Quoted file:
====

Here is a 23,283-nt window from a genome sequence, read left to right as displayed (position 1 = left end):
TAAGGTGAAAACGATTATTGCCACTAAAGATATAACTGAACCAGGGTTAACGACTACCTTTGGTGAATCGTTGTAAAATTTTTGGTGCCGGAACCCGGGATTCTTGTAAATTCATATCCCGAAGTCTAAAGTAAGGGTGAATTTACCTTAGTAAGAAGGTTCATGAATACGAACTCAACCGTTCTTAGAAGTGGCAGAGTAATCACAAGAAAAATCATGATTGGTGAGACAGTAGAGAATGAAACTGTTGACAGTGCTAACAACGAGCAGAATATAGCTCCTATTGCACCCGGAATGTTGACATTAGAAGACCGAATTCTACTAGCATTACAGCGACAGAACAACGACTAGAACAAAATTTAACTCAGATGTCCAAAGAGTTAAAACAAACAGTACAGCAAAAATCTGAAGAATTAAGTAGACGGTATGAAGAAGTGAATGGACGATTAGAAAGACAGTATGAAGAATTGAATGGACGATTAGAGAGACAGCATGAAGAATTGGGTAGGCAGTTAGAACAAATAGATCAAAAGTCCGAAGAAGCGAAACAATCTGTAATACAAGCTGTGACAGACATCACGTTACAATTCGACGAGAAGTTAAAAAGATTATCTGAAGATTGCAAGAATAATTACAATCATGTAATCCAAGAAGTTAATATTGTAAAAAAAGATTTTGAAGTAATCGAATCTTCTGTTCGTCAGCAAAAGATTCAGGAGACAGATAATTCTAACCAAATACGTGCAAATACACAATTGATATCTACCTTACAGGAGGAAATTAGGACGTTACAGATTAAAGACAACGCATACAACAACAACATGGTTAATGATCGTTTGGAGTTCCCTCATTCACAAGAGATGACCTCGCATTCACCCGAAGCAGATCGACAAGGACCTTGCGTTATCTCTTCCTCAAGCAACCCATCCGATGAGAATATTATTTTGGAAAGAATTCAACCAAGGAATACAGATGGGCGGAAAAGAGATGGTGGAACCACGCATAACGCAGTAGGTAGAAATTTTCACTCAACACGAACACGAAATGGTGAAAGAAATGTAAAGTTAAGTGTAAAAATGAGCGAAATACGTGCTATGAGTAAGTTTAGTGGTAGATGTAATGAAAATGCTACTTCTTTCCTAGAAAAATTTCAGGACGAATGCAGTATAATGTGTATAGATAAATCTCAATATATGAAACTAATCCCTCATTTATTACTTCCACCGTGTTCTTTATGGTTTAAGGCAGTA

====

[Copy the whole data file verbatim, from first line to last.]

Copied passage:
Here is a 23,283-nt window from a genome sequence, read left to right as displayed (position 1 = left end):
TAAGGTGAAAACGATTATTGCCACTAAAGATATAACTGAACCAGGGTTAACGACTACCTTTGGTGAATCGTTGTAAAATTTTTGGTGCCGGAACCCGGGATTCTTGTAAATTCATATCCCGAAGTCTAAAGTAAGGGTGAATTTACCTTAGTAAGAAGGTTCATGAATACGAACTCAACCGTTCTTAGAAGTGGCAGAGTAATCACAAGAAAAATCATGATTGGTGAGACAGTAGAGAATGAAACTGTTGACAGTGCTAACAACGAGCAGAATATAGCTCCTATTGCACCCGGAATGTTGACATTAGAAGACCGAATTCTACTAGCATTACAGCGACAGAACAACGACTAGAACAAAATTTAACTCAGATGTCCAAAGAGTTAAAACAAACAGTACAGCAAAAATCTGAAGAATTAAGTAGACGGTATGAAGAAGTGAATGGACGATTAGAAAGACAGTATGAAGAATTGAATGGACGATTAGAGAGACAGCATGAAGAATTGGGTAGGCAGTTAGAACAAATAGATCAAAAGTCCGAAGAAGCGAAACAATCTGTAATACAAGCTGTGACAGACATCACGTTACAATTCGACGAGAAGTTAAAAAGATTATCTGAAGATTGCAAGAATAATTACAATCATGTAATCCAAGAAGTTAATATTGTAAAAAAAGATTTTGAAGTAATCGAATCTTCTGTTCGTCAGCAAAAGATTCAGGAGACAGATAATTCTAACCAAATACGTGCAAATACACAATTGATATCTACCTTACAGGAGGAAATTAGGACGTTACAGATTAAAGACAACGCATACAACAACAACATGGTTAATGATCGTTTGGAGTTCCCTCATTCACAAGAGATGACCTCGCATTCACCCGAAGCAGATCGACAAGGACCTTGCGTTATCTCTTCCTCAAGCAACCCATCCGATGAGAATATTATTTTGGAAAGAATTCAACCAAGGAATACAGATGGGCGGAAAAGAGATGGTGGAACCACGCATAACGCAGTAGGTAGAAATTTTCACTCAACACGAACACGAAATGGTGAAAGAAATGTAAAGTTAAGTGTAAAAATGAGCGAAATACGTGCTATGAGTAAGTTTAGTGGTAGATGTAATGAAAATGCTACTTCTTTCCTAGAAAAATTTCAGGACGAATGCAGTATAATGTGTATAGATAAATCTCAATATATGAAACTAATCCCTCATTTATTACTTCCACCGTGTTCTTTATGGTTTAAGGCAGTA